When presented with evidence how likely are we to defend our belief before considering the evidence? Evidence challenging our beliefs based on hopes and wishes may trigger fearful reactions; rejections of the messenger, defense building, rallying our friends to come to console our ego for example. Where does that get us? Can you think of a time when you went into a discussion as a trusted person of integrity, a valuable resource and left feeling rejected with your intent questioned?
As Realtors®, especially when we’re the first one on the job, our expert status is directly related to the degree our opinions match the opinions of the person we serve. For example: (Q) What’s my house worth? (A) Based on these three recent sales in the neighborhood, this, that, and the other thing, my opinion $275,000. (Response) What? There’s a house for sale for $350,000 and it’s not as nice as mine. Example Two: (Q) What should we do to get our house ready to sell? (A) Based on research homes which are up to date in colors, hardware, fixtures, paint, flooring, kitchens, baths, are more attractive to more buyers. (Response) What? I think it’s better to let people pick what they want.
What do smart Realtors® know that the rest of us should know about these conversations? They know that they avoid them by not falling into the trap of being the “expert”. The client is intelligent. The client is reasonable and logical. Given the opportunity to discuss the alternatives and the process, and uncover the evidence, all of us are more likely to reach the same conclusion unless prohibited by an overwhelming factor which can’t be overcome…and those rarely exist.
How do we move to alignment and away from debate? One easy change we can all make, leave our pride, ego, and expert hat at home. Go to the meeting more eager to learn than to instruct. Be more willing to be enlightened than to enlighten. And then when you’re there, sit on their side of the conversation…physically and mentally.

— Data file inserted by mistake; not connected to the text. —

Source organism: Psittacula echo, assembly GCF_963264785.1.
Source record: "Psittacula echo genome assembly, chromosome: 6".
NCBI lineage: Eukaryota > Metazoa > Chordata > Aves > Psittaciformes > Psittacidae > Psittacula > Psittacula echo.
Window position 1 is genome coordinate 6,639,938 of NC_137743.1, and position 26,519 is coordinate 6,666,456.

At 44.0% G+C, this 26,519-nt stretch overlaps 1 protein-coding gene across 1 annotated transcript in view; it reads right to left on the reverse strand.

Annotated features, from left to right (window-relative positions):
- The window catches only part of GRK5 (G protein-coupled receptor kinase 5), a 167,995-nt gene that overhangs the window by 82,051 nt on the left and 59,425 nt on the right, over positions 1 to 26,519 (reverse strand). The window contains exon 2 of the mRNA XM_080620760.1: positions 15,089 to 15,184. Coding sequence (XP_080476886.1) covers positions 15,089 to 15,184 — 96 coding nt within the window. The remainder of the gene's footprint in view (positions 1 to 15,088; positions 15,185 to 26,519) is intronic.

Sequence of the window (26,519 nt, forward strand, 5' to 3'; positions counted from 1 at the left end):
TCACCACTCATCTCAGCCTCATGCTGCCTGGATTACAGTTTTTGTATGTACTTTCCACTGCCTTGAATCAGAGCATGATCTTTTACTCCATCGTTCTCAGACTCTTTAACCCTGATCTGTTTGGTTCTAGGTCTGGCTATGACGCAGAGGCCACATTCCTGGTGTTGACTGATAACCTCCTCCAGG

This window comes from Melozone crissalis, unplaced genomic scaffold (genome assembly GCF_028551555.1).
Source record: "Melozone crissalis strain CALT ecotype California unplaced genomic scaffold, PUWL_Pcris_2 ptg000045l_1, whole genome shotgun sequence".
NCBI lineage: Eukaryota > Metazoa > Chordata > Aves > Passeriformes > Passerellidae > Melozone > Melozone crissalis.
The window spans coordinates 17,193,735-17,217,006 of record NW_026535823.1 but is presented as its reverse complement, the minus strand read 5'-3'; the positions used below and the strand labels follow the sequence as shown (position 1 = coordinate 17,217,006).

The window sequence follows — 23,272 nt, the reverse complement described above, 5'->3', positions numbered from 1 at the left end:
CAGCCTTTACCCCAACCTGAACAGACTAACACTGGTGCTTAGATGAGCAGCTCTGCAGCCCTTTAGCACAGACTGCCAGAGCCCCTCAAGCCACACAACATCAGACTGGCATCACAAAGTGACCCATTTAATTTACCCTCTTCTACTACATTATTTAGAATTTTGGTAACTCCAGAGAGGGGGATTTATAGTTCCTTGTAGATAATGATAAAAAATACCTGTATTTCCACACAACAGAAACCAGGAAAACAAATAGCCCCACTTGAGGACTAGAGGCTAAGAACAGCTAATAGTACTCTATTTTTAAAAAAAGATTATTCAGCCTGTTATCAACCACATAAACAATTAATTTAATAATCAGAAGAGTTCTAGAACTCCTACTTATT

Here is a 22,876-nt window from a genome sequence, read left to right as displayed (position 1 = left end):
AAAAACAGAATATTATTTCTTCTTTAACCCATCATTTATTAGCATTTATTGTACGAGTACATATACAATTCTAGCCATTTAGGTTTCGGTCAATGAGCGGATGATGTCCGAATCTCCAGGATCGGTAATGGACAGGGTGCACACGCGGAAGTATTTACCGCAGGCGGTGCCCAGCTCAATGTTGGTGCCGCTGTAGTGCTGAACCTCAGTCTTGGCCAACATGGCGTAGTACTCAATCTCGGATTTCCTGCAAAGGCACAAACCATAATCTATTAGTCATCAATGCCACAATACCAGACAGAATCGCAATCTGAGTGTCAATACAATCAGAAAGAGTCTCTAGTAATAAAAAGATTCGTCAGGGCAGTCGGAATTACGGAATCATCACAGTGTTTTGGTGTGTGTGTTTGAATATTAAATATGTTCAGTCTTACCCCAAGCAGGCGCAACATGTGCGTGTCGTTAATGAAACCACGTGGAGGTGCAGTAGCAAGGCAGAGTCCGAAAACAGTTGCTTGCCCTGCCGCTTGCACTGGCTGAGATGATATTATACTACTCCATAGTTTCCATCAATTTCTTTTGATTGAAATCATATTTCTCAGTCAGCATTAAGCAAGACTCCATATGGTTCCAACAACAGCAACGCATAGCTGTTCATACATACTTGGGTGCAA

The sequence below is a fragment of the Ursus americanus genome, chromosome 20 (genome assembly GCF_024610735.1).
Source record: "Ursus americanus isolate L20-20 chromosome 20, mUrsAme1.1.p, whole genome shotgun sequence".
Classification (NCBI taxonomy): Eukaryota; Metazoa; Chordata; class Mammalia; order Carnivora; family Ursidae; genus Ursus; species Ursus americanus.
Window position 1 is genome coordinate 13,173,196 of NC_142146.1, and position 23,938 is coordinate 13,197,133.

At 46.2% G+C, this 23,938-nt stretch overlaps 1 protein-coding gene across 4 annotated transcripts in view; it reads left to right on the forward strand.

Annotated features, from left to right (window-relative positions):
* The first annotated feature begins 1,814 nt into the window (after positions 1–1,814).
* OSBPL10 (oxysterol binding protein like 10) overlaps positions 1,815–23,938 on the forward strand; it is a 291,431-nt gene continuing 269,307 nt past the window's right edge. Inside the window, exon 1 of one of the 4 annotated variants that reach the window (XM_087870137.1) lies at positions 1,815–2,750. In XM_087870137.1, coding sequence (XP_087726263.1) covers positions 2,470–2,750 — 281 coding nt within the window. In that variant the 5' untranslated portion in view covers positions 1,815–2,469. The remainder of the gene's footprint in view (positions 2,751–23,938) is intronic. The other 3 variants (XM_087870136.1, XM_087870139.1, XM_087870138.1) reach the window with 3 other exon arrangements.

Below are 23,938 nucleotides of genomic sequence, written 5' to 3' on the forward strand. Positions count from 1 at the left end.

- For discussing value, establish an agreement on a method. I believe the method that will matter in the end is the appraisal method. But if the owner does not, my Excel spreadsheet is useless. I also believe my Excel method will be more trusted when I am open to including methods the owner embraces. There’s room for more ways than my way.
- Where we sit matters. The person sitting at the head of a table is NOT the person in charge. Even if that seat is offered, it’s not the right seat to be in-partnership. Sit in the middle.
- Ask for their thoughts on criteria. My subjective opinions are as defenseless as anybody’s. Value adjustments are objectively subjective. Use their numbers so you all can see if there’s any real difference in the end.
- Listen. Let people talk. I know this, my opinion is more welcome when I’ve been given permission to share it. I am more likely to be welcome to comment when the other person has been heard….(that’s my challenge in any conversation and awareness is the beginning of change. :))
- Remember, the decision to do business is a bilateral agreement. It’s OK if I’m not a match. As long as I gave the owner the opportunity to express their opinion and weigh those opinions against the facts I am able to make a reasonable decision about offering my commitment to a plan of action. “No, we are not a match.” is an option for all of us.
It’s a kind gesture to say, “You’re the expert. We trust you.” It’s flattering to be considered an expert and to be trusted. And to be a trusted expert, open the door to cooperation, dialogue, ideas, perspective, and opinions.
That’s my opinion. I’d like to hear what you think.